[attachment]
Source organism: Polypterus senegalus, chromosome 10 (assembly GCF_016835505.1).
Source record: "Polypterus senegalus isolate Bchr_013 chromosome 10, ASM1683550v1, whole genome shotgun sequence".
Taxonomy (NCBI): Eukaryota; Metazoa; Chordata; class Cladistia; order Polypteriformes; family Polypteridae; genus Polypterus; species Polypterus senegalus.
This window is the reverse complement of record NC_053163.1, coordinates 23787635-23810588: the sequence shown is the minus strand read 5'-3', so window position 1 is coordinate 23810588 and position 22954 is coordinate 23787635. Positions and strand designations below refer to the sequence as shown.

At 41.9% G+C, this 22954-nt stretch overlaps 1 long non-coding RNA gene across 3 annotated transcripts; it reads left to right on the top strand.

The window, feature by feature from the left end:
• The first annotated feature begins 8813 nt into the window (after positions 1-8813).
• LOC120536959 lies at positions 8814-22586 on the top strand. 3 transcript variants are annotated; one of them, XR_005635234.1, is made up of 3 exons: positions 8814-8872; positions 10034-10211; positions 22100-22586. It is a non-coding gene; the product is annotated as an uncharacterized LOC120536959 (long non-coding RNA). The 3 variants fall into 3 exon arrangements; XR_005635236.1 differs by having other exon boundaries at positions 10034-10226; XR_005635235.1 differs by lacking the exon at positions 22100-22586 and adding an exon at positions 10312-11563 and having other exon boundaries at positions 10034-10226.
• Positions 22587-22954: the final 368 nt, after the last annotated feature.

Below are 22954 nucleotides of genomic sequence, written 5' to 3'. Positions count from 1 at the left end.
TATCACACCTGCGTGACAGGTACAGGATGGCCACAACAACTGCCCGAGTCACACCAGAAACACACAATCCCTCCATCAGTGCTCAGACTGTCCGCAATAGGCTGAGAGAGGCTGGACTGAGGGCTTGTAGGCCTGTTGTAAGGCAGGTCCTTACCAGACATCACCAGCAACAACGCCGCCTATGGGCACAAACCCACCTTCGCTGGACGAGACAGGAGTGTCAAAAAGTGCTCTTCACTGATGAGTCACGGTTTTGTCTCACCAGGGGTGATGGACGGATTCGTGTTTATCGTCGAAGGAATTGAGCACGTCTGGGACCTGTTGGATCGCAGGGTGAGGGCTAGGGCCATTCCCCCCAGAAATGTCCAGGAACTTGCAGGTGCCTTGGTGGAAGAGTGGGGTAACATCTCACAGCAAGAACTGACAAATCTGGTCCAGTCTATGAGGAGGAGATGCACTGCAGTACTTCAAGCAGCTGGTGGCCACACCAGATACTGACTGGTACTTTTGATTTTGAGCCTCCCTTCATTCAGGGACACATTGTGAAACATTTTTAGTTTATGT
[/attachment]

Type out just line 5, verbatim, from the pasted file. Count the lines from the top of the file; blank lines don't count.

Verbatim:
At 41.9% G+C, this 22954-nt stretch overlaps 1 long non-coding RNA gene across 3 annotated transcripts; it reads left to right on the top strand.